My family… and funerals.

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Today was strange.  Truthfully, I don’t have a lot of experience with funerals.  My daughter insisted on going, and although I had my misgivings, in the end, I was happy she’d come along.  I love that she and I are buddies.  I keep waiting for the terrible teen to show up, but so far (knock on wood!) it really hasn’t hit all that much.  She’s a good kid.  And it was her and I who stood with and for our side of the family today.  We were there to support Dad and my step mom and brother and sister.  But a funny thing happened…

In the end… big picture… we stood as one family together.  It’s the first time that has happened on my dad’s side of the family since I was a teenager.  I hadn’t seen my uncles or aunts or cousins since.  That side of the family has always had it’s issues.  They could never figure out how to just come together.  I was surprised so many of my younger cousins remembered me.  I really didn’t think they would.  Us “kids”, today, we all said enough was enough.  We’re going to get together and screw the old folks, if that’s what it takes.  The idea of it makes me very happy.

I am still processing all of what happened today.  So I apologize if this post comes out in spurts. When I write – I just let my thoughts just come out and then I hit post before I chicken out.  Very rarely will I edit my thoughts, so sometimes, my punctuation and flow might be a little bit raw.

I had a range of emotions when I saw my aunt and her daughters today, and truthfully, I’d done my best to prepare for it.  My aunt is/was addicted to plastic surgery.  And at least one of her daughters seems to be following suit.  I had to remind my daughter not to stare impolitely.  My aunt used to be so very beautiful.  Super model-like.  I cannot quite fathom how bad a person’s self image must be to get to where she is.  So frail and oddly proportioned in places that weren’t quite natural.  She’s not old by any means, I’d wager, she’s in her her early 50’s.  But she looked aged in a different way.  It made me feel incredibly sad for her.  I know nothing of her life, so I cannot judge or begin to understand.  But it still made me feel very sad.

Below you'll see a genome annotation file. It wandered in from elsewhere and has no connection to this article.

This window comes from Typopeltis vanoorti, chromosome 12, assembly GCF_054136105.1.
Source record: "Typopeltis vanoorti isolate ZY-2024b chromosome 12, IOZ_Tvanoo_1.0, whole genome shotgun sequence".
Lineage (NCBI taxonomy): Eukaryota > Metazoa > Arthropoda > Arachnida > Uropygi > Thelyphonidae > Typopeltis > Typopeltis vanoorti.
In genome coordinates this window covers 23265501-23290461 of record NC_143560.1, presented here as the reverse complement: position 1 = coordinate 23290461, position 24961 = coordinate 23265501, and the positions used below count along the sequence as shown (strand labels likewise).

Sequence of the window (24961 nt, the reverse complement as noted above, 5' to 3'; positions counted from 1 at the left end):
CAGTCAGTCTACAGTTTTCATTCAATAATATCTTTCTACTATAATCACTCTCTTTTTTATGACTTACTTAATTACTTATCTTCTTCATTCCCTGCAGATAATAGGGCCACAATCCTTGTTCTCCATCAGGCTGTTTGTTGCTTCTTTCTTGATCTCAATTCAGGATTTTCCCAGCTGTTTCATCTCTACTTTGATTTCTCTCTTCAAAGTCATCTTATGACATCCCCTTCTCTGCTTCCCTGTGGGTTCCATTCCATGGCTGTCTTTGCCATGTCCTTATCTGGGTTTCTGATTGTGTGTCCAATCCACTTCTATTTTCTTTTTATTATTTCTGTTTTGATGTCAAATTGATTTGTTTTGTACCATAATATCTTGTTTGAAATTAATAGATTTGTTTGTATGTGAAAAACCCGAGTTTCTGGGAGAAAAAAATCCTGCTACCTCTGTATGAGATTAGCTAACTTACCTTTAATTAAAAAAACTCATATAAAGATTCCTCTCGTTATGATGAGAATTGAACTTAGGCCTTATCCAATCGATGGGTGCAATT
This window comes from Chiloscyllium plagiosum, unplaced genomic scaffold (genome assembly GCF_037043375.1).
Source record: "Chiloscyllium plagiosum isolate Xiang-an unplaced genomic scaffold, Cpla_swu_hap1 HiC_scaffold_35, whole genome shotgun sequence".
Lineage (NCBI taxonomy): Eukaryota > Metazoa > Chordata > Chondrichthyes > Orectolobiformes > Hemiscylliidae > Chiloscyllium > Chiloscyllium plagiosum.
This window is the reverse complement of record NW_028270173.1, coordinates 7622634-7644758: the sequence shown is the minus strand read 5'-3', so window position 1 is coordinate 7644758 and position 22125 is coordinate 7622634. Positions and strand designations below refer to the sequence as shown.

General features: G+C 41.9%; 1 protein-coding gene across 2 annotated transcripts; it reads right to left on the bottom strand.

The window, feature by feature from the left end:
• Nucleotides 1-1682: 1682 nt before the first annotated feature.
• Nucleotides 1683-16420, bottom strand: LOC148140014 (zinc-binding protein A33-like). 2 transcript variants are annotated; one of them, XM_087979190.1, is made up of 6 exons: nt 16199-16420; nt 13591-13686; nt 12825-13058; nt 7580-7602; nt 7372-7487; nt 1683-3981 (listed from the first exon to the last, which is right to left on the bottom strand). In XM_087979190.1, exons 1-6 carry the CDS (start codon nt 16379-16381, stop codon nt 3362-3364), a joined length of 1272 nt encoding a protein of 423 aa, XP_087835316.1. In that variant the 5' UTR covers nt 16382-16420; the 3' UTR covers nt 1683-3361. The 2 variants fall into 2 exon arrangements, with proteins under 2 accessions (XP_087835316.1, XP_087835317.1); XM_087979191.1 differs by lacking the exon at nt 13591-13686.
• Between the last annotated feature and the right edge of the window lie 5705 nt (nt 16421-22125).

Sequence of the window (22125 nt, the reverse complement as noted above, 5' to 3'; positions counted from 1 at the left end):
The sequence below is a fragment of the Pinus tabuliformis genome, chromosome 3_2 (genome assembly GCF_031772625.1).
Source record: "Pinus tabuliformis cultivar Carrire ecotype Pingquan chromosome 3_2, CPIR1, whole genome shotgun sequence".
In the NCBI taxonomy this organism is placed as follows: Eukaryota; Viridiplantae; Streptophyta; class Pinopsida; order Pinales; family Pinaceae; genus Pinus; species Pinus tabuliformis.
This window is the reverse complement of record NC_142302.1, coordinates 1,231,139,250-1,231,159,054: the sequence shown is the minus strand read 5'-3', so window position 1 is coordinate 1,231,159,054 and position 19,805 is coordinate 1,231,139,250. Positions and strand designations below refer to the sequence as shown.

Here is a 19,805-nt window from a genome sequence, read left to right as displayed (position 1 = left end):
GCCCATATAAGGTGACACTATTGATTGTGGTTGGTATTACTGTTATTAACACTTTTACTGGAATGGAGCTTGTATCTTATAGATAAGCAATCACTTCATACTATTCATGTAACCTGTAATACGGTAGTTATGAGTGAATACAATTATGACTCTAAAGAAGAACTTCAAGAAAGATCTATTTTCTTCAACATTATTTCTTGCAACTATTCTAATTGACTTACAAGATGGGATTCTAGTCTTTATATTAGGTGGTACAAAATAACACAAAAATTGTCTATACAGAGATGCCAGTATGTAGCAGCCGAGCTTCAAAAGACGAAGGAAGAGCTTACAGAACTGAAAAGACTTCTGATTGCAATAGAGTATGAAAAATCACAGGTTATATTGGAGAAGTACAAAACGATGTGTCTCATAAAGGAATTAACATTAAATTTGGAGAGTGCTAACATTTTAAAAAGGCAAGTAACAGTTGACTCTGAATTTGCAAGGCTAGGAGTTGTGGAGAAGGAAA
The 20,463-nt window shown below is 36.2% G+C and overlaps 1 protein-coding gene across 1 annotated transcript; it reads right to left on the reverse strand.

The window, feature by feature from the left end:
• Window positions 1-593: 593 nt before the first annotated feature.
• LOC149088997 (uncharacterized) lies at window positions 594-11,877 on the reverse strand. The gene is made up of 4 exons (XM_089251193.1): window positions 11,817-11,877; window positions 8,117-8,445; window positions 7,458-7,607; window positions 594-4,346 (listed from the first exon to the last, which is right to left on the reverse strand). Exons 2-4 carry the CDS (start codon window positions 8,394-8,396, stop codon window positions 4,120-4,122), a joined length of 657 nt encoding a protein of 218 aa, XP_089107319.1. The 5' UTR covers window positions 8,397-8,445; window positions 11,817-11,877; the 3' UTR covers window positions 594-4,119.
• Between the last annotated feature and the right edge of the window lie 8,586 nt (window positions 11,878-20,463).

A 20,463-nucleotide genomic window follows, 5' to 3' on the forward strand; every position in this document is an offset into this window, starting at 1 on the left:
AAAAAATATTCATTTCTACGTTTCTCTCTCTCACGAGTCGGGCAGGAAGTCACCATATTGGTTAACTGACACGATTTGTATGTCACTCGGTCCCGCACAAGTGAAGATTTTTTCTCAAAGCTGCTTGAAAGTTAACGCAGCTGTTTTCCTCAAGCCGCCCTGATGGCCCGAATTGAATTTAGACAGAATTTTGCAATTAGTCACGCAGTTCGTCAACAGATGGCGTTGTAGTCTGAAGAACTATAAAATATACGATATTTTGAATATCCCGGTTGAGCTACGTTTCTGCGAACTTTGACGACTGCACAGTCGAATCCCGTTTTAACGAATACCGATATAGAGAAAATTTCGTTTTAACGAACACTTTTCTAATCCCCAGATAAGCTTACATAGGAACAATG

She didn’t know it, but her and I have a common bond.  Grandpa wasn’t happy with either of us.  Her, for her problems with her addiction, and me, because of Ben and a few misunderstandings.

I always felt a bit strange around that side of the family.  I can remember as a kid, feeling both a part of them… and yet.. an outsider looking in.  There was a song by Mariah Carey called Looking In.  As a younger teen, I related to it in how I feel about that family.  I can remember never quite feeling like I mattered with them.  It hurt as a kid, and as an adult, for the most part, I’ve worked my way through it.  Until today, when they listed Grandpa’s grandchildren and forgot me.  Dad had to jump in and say something.  And while I’m grateful and happy that he did… it still stung an old wound I’d forgotten that I’d had.

I learned some things about Grandpa today that I never knew.  He helped build the space needle.  He and Grandma did some interesting entrepreneurial things together (owned a snack bar, a restaurant and something else but I’m not remembering it).  He was 83.  And he had MANY girlfriends.  It was quite funny.  The first girlfriend he ever had was there, along with a few others.  Many had become family to all of us.  🙂

At one point, they invited people to speak.  I don’t know what came over me, but I spoke.  I said how Grandpa was always the one who prized courage.  You might not feel it, but just take a step.  Then take another.  That doing that.. the courage would come.  You might start off in the wrong direction, but you have to start… then you can course correct.  I also said how Grandpa was always there for us.  It didn’t matter if a year had gone by, we could always just call him or come to him.  He’d listen.

Then later, everyone was reminiscing about the last things they told him.  Here, I stayed quiet.  I didn’t need to share my last words.  I felt shame.  I cried.  And it’s ok.

My daughter and I ended up wandering the cemetery a little bit.  We found my great grandmother and great grandfather on my dad’s side.  We put a rock on each one and cleared some of the moss that was growing.  I didn’t know they were there.  We promised each other that at some point, we’ll come back and leave everyone a flower.

It was strange to see my Dad cry.  I don’t think I’ve seen it before.  Maybe during Ben – but truthfully, I don’t recall.  It hurt to see him hurt.  He and I hugged often today.  I tried to give him whatever courage and strength that I could.  He commented on how today was the worst day ever… that he’s sad that he won’t be able to talk to his Dad anymore.  I reminded him that he can still talk to his Dad anytime he wants to.  As I do with Ben.

Grandpa was jewish, as were his adopted parents.  The ceremony was really quite interesting.  Of course, because I don’t speak hebrew, understanding all of it was a bit of a challenge.  We all helped to shovel dirt on top of his casket.  The sound of the first couple shovels was oddly an uncomfortable sound.

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